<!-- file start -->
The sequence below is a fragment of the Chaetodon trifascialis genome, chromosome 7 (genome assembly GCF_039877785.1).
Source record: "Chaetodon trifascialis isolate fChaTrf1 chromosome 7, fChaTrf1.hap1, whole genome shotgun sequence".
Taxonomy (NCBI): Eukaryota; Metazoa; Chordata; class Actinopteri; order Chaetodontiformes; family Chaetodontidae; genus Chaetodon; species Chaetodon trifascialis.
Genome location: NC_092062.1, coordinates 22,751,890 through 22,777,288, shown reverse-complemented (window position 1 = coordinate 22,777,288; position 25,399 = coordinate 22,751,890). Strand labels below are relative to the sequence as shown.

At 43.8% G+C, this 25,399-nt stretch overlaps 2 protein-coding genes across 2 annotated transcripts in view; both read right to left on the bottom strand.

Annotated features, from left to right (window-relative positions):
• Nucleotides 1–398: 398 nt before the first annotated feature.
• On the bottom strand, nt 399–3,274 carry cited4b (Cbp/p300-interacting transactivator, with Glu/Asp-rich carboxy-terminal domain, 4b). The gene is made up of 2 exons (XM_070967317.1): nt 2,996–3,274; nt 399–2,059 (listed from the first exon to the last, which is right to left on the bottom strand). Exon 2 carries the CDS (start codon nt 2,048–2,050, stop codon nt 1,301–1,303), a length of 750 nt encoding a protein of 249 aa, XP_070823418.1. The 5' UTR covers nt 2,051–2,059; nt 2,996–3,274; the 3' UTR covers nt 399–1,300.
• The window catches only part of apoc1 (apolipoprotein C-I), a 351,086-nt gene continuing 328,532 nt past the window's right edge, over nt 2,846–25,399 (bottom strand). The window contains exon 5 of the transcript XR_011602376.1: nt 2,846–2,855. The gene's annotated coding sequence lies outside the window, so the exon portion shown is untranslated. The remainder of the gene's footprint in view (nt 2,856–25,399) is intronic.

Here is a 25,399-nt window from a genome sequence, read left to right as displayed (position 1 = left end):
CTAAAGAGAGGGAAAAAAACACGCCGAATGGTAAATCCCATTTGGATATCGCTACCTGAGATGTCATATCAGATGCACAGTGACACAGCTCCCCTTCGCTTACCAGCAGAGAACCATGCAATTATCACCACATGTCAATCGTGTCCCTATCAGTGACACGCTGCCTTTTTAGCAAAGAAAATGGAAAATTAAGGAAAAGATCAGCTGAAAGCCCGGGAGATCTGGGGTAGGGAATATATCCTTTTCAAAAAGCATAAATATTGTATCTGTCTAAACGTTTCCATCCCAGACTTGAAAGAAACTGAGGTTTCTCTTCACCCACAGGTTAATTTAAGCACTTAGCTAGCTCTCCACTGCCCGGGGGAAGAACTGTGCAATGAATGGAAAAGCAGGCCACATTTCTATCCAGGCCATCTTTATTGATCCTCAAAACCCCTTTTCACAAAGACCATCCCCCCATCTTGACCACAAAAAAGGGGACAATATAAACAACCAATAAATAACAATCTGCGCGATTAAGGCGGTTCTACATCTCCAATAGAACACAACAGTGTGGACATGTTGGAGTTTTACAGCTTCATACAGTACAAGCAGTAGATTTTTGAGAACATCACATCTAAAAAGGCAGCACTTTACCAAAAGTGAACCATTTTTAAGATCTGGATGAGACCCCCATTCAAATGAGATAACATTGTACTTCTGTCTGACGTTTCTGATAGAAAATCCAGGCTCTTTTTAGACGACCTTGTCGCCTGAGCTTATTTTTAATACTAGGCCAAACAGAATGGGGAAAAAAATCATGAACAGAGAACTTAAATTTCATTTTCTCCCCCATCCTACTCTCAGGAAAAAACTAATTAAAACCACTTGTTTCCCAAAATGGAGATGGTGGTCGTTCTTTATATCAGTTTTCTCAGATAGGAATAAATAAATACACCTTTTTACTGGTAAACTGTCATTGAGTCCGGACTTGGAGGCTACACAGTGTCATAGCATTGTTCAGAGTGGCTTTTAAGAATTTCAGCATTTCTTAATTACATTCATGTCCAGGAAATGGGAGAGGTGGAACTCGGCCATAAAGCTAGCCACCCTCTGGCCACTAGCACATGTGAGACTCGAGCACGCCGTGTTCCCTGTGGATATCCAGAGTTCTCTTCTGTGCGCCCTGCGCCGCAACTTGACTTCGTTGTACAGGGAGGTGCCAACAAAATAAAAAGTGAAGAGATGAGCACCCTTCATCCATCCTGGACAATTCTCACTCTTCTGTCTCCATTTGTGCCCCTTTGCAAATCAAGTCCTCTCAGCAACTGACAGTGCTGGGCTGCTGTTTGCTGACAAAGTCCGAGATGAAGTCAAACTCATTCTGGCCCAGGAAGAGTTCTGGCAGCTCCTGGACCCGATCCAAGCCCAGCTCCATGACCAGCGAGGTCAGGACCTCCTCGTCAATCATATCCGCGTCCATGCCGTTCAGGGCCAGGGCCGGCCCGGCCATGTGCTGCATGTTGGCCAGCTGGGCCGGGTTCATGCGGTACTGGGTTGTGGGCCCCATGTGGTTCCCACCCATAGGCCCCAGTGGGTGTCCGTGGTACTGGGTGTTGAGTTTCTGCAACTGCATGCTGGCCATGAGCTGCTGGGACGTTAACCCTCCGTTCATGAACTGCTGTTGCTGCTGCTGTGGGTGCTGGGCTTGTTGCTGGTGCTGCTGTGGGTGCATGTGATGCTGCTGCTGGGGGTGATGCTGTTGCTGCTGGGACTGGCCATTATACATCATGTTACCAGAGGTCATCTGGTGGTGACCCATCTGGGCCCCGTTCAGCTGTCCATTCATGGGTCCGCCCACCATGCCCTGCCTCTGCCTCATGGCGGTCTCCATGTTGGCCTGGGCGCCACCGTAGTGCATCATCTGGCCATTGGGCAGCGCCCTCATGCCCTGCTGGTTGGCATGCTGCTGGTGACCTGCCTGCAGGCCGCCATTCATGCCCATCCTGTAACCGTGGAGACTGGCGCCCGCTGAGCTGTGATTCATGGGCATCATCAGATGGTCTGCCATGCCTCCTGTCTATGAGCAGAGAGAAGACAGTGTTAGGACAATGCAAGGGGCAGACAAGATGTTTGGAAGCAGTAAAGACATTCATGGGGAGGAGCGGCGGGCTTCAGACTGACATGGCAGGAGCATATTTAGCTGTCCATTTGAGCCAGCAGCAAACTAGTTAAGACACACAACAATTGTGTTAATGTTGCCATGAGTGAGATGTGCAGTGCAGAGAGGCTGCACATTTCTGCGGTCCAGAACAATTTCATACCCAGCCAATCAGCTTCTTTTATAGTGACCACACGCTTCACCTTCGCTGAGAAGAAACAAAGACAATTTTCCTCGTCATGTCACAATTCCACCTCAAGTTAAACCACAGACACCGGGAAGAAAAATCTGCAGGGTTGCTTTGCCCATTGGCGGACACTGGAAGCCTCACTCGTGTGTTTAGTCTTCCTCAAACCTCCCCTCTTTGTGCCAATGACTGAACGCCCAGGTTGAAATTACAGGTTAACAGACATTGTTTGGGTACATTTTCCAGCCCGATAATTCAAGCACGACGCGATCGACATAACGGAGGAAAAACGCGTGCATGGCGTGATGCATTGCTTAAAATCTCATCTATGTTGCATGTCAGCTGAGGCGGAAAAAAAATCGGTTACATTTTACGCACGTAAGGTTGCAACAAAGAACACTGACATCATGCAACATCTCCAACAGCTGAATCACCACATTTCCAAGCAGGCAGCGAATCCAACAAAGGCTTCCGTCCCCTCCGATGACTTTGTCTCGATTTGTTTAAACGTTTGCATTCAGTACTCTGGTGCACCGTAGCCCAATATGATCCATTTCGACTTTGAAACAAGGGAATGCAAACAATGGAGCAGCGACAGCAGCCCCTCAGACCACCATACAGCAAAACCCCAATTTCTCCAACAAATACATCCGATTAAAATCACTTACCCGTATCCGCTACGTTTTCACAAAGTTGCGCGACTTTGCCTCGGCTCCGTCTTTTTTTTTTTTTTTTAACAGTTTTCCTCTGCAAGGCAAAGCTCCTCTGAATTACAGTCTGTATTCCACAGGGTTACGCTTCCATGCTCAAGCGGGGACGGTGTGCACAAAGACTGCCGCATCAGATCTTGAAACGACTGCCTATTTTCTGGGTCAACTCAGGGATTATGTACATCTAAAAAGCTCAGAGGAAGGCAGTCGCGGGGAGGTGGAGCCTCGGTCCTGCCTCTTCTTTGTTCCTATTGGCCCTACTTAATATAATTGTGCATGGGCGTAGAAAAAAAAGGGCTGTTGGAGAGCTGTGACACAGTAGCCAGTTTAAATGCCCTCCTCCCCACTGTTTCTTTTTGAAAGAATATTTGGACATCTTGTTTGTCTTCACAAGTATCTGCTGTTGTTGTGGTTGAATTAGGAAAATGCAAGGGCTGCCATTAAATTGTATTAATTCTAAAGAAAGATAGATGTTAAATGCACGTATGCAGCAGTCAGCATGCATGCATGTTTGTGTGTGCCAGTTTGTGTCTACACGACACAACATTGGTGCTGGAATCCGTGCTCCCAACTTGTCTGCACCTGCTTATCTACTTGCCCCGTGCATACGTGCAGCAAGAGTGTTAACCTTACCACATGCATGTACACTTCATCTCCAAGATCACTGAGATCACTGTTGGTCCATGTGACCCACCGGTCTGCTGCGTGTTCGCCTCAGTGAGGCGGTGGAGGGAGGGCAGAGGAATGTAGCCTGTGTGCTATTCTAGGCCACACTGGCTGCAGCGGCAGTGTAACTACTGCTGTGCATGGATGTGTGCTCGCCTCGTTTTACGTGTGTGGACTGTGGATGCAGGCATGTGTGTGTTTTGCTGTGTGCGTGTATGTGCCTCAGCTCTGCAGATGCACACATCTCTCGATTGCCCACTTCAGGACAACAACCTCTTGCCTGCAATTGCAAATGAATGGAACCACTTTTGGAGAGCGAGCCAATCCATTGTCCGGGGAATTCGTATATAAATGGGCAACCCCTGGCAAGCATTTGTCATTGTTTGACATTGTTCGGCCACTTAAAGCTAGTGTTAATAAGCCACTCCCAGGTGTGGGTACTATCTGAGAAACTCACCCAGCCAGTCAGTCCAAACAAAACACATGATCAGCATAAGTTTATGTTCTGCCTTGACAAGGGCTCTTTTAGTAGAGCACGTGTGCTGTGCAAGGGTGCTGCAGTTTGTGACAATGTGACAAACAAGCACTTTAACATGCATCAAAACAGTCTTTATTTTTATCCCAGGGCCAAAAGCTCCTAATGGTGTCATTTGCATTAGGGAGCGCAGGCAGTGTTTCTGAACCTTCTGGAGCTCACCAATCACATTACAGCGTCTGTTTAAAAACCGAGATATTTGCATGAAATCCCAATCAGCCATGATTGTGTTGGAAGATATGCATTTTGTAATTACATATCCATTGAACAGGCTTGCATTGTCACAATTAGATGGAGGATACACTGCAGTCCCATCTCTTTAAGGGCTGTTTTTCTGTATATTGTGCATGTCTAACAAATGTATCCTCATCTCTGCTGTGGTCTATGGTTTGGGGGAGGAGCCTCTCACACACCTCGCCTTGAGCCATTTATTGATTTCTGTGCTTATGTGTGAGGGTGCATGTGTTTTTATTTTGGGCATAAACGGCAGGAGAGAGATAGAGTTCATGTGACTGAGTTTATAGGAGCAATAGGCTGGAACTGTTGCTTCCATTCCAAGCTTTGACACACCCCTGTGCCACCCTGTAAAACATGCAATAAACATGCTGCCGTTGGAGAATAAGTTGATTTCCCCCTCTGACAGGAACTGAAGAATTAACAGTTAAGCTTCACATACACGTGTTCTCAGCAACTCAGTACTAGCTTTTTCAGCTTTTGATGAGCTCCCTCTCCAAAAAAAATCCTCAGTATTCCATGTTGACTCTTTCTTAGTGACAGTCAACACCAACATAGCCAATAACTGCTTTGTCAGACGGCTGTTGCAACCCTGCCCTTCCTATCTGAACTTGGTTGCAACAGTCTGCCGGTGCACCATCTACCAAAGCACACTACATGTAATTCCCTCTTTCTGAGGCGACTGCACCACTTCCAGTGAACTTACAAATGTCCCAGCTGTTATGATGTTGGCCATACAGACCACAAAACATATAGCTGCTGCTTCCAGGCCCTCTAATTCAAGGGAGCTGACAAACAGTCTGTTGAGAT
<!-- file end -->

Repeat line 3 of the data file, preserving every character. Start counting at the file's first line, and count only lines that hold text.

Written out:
Taxonomy (NCBI): Eukaryota; Metazoa; Chordata; class Actinopteri; order Chaetodontiformes; family Chaetodontidae; genus Chaetodon; species Chaetodon trifascialis.